Old-school thinking sees America as a nation bounded by two great oceans. Yet the world has changed. The Arctic Ocean is no longer optional. In fact, it has become our nation's third great ocean border -- and the opportunity of a lifetime.
Secretary of State Hillary Rodham Clinton's recent visit to Greenland on May 12 confirmed that realization. She became the first U.S. secretary of state to attend the Arctic Council.
A neighborhood meeting of eight Arctic nations, the Arctic Council is also no longer optional. Mrs. Clinton's attendance underscores how, onshore and offshore, the Arctic is of strategic importance to national security, global commerce and climate, and in meeting the world's energy needs.
Cooperation in the neighborhood now can prevent conflicts later over sovereignty, shipping, the environment, energy and national security.
Scientists predict that within two decades, the Arctic Ocean will have open waters for a full month each year. With open waters, unresolved border issues can no longer be ignored.
For example, the U.S.-Canadian Arctic maritime border is not yet agreed to as the firm line you may see on a map.
The U.S.-Russia border through the Bering Sea, Chukchi Sea and Arctic Ocean remains unratified by Russia's Duma. Norway, Russia, Denmark and Canada are advancing their negotiations to resolve already-active border disputes.
The Arctic nations are preparing claims to take control of extended continental shelves that could carve up the Arctic Ocean floor -- almost to the North Pole.
Shipping is expanding exponentially. Russia's northern-route shipping volume is predicted to increase 500 percent this year over last, and Russia is granting permits for foreign vessels to transit its northern route.
Eager to show its interest, China is allocating more to polar research, even going so far as to send an icebreaker north of Alaska last summer and north of Iceland this summer to do reconnaissance on shipping routes. Other nations, such as South Korea, also are gearing up because the northern routes can save billions of dollars in time, fuel and piracy problems.
How will search-and-rescue operations be undertaken if there are no prior agreements? Does the United States have assets in place in Alaska to protect our 1,000 miles of Arctic coastline in the event a ship founders?
The first-ever Arctic Council binding instrument was signed May 12 -- a search-and-rescue pact that puts border issues aside and establishes areas of responsibility to make sure ships and people in trouble are rescued. It would help if the United States would follow up with a plan to replace its ailing Polar Class icebreakers that were commissioned during the Nixon administration.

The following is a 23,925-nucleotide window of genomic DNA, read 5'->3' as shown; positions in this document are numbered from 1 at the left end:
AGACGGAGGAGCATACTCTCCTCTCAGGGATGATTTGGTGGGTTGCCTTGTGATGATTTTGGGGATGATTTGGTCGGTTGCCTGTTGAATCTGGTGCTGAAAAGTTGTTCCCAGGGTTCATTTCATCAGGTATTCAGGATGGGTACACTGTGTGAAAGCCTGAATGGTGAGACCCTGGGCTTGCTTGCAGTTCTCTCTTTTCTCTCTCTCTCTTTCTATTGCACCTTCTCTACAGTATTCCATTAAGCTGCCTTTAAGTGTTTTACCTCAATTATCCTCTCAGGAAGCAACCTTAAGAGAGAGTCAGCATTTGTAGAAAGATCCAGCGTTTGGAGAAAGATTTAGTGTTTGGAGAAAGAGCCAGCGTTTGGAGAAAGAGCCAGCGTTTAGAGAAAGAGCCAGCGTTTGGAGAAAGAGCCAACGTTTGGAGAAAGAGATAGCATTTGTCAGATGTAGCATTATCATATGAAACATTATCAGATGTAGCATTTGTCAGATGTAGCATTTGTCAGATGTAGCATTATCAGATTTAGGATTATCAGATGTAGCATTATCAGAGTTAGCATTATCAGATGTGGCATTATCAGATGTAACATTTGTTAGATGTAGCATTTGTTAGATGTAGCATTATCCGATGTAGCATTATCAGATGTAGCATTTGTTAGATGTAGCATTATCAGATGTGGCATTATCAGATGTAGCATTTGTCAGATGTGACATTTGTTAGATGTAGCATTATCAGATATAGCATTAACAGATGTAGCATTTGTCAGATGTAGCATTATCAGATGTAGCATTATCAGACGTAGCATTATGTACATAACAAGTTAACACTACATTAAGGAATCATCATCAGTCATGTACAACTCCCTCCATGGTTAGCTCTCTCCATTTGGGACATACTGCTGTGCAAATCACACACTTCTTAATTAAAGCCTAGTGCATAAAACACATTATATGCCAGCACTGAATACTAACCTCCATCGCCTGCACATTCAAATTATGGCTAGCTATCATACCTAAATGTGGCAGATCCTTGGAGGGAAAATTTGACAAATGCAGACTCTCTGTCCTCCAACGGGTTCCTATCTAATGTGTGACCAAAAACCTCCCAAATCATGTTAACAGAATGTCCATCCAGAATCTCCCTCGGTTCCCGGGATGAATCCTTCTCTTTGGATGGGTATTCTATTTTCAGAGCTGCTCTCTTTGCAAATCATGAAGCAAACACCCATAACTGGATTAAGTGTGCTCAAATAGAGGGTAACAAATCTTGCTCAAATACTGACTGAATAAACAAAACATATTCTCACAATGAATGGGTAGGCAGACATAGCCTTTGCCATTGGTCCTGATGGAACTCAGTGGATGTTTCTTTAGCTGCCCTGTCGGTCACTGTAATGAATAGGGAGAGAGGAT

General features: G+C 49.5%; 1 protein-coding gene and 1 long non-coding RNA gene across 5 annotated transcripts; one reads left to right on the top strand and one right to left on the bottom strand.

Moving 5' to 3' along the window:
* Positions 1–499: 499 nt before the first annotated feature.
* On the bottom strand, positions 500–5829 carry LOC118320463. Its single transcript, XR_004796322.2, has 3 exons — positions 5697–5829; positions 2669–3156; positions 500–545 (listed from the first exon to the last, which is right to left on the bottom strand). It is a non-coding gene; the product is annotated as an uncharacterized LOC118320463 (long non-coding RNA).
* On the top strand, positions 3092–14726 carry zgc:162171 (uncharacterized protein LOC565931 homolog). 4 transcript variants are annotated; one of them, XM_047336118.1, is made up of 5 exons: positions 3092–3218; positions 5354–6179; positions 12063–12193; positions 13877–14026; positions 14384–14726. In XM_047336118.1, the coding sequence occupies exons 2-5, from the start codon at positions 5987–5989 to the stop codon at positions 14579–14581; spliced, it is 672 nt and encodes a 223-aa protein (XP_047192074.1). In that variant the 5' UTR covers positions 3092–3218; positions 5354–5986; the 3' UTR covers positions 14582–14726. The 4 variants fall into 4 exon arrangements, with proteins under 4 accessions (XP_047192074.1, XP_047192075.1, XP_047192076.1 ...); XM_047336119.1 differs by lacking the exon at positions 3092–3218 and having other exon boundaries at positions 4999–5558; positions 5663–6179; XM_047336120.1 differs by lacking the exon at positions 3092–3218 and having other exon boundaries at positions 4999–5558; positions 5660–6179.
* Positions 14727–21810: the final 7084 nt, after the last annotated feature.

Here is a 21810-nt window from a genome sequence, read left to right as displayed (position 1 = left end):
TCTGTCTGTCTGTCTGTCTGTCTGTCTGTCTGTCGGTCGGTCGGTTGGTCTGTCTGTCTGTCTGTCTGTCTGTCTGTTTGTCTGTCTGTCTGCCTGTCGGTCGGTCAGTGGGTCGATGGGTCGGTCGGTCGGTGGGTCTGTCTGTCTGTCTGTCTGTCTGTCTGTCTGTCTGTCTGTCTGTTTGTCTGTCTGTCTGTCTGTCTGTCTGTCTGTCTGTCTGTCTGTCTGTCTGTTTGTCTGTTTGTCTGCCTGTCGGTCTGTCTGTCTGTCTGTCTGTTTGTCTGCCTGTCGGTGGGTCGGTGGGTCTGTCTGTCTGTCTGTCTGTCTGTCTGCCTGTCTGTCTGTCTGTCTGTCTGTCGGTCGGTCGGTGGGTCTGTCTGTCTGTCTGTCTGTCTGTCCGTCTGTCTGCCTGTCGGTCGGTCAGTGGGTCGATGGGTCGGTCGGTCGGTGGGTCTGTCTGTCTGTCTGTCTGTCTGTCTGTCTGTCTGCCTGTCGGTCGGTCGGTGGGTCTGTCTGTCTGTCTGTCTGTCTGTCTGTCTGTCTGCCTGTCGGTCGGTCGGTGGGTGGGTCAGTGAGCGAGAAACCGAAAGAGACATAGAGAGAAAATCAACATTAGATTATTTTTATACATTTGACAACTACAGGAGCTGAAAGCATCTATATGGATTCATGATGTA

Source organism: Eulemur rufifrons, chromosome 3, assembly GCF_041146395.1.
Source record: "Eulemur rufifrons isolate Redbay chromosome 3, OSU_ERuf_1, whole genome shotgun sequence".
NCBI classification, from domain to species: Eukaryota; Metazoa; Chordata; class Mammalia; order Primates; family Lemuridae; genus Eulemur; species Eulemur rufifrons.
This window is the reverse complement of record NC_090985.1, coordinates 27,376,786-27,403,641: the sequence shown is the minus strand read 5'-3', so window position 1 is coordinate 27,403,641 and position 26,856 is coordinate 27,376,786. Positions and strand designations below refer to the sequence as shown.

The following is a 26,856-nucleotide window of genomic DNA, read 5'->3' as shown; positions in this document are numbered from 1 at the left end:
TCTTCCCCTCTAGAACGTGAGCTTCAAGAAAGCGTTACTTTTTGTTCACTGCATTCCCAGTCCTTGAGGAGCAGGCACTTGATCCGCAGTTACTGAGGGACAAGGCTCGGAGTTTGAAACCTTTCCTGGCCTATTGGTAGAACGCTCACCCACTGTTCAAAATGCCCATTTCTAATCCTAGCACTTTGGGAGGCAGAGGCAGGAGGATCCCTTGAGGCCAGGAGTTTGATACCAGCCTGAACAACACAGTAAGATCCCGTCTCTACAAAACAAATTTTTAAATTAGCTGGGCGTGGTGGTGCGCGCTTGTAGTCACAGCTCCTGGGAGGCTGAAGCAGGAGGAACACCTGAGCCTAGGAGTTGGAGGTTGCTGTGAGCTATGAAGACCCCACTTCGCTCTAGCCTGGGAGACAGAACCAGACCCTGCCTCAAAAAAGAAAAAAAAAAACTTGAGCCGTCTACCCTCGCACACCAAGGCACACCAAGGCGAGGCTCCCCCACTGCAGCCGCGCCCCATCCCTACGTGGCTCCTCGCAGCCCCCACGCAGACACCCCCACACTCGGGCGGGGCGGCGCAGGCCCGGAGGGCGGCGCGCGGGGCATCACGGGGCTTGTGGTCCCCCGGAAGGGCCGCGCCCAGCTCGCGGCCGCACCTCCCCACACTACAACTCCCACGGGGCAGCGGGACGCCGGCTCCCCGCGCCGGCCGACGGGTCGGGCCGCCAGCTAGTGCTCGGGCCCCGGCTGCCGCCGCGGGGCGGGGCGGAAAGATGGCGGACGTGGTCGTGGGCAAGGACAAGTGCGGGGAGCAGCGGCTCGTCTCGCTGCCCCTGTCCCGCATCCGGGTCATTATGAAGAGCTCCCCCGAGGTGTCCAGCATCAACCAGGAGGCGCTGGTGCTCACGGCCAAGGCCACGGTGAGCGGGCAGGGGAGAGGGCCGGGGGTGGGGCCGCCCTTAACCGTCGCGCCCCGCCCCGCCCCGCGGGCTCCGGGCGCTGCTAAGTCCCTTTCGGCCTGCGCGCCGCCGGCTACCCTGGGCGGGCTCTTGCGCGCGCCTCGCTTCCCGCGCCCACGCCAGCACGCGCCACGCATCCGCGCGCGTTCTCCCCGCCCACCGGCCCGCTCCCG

In addition to sovereignty and shipping, energy is a looming global problem, and the Arctic provides solutions. The U.S. Geological Survey estimates that 13 percent of the world's undiscovered oil and 23 percent of the world's undiscovered gas will be found in the Arctic.
Major offshore energy projects are in the works in northern Canada, Russia, Greenland, Norway and even Iceland. America lags in Arctic energy exploration as federal permits are endlessly delayed.
The world needs the energy the Arctic is beginning to produce. With eight nations bordering the Arctic Ocean and many others eyeing its potential, the leadership and cooperation of the United States is needed now.
Finally, there is the matter of our nation's own interconnected energy and national security. The oil and gas potential of Arctic Alaska can help us build a bridge to the future, when non-petroleum-based technologies become commercially viable over the next several decades.
We already have a pipeline from Prudhoe Bay; the infrastructure is in place, and the exploration companies are willing. With responsible development, Alaska's Arctic can guarantee decades more supply of both oil and gas to keep America strong.
As the Arctic Ocean becomes more accessible, our nation's 1,000-mile northern coast is suddenly strategic and our vital national interests have a new frontier.
Mrs. Clinton is bringing the United States to the table at the right time to protect our sovereignty, national energy and economic security and to add wisdom and diplomacy to policies being forged. We're watching history being made.
Gen. Joe Ralston is former supreme allied commander of NATO in Europe and former vice chairman of the Joint Chiefs of Staff. He is vice chairman of the Cohen Group.
This commentary was first published by The Washington Times and is republished here with the author's permission.
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